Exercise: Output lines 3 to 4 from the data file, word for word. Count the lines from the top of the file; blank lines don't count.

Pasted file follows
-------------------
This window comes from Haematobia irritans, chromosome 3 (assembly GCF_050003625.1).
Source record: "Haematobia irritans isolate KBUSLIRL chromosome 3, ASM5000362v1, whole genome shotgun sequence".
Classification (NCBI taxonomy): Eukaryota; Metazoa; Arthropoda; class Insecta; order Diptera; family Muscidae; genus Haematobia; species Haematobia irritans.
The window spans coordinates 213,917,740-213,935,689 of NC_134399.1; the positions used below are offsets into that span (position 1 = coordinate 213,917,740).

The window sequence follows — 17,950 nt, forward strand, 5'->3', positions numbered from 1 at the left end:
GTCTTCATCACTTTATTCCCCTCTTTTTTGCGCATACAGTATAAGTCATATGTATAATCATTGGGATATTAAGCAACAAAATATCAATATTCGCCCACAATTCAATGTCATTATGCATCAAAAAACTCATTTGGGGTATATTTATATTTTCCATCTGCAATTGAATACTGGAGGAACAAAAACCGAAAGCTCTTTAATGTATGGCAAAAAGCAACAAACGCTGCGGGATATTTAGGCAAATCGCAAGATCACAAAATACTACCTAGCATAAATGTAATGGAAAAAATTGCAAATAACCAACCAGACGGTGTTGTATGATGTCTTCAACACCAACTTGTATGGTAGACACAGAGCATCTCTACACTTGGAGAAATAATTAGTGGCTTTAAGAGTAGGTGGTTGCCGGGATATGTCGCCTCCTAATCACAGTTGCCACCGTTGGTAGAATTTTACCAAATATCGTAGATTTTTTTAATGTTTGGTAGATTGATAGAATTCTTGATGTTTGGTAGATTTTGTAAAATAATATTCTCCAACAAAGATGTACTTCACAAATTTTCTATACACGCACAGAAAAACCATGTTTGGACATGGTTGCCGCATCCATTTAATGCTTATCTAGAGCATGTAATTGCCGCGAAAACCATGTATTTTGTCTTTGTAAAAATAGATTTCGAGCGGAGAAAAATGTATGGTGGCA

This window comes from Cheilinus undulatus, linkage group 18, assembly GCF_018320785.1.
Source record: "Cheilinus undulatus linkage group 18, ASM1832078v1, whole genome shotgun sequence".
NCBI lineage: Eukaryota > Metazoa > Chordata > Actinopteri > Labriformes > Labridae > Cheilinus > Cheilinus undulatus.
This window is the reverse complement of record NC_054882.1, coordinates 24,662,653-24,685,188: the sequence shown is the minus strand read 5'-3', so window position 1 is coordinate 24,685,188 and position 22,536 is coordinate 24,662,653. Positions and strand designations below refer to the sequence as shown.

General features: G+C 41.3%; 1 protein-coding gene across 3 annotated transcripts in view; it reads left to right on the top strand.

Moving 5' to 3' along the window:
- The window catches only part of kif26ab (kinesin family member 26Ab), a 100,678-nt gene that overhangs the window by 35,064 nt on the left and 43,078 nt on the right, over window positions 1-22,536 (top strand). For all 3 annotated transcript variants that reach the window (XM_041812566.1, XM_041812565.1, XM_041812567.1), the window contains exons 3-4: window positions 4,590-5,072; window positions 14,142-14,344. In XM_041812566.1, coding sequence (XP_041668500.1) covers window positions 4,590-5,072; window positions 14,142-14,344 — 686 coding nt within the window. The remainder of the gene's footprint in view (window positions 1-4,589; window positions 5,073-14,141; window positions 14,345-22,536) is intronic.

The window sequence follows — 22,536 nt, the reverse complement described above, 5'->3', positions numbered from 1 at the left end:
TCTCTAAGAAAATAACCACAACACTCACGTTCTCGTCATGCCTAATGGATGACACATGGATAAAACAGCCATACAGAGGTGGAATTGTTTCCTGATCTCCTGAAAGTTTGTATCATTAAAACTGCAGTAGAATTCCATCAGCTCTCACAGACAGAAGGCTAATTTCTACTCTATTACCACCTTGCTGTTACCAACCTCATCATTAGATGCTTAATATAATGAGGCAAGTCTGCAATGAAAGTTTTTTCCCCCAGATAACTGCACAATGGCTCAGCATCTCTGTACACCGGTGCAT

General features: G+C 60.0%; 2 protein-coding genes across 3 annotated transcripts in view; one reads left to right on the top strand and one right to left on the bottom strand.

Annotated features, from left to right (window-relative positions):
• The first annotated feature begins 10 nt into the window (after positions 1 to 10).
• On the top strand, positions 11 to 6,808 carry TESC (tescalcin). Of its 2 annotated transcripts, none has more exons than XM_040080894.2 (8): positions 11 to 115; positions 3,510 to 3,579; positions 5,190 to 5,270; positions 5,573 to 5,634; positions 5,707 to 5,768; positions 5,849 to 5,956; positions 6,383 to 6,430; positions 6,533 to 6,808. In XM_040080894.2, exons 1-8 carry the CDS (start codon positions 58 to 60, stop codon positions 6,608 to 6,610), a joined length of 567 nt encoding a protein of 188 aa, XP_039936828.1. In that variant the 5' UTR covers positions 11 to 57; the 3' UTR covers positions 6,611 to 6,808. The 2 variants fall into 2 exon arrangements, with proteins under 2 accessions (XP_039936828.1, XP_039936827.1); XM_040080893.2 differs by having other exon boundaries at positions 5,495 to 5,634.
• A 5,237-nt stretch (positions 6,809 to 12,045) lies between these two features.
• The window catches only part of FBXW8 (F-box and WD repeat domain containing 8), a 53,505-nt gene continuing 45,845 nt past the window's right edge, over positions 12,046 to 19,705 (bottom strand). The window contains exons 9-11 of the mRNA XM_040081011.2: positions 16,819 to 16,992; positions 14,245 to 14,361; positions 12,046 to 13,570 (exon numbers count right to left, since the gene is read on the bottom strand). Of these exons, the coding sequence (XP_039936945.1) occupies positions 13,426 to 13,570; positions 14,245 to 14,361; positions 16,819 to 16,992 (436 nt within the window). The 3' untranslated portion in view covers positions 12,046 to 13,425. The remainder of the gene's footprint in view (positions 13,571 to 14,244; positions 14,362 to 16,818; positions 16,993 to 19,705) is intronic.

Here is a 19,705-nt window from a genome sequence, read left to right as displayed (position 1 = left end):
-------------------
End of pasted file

Classification (NCBI taxonomy): Eukaryota; Metazoa; Arthropoda; class Insecta; order Diptera; family Muscidae; genus Haematobia; species Haematobia irritans.
The window spans coordinates 213,917,740-213,935,689 of NC_134399.1; the positions used below are offsets into that span (position 1 = coordinate 213,917,740).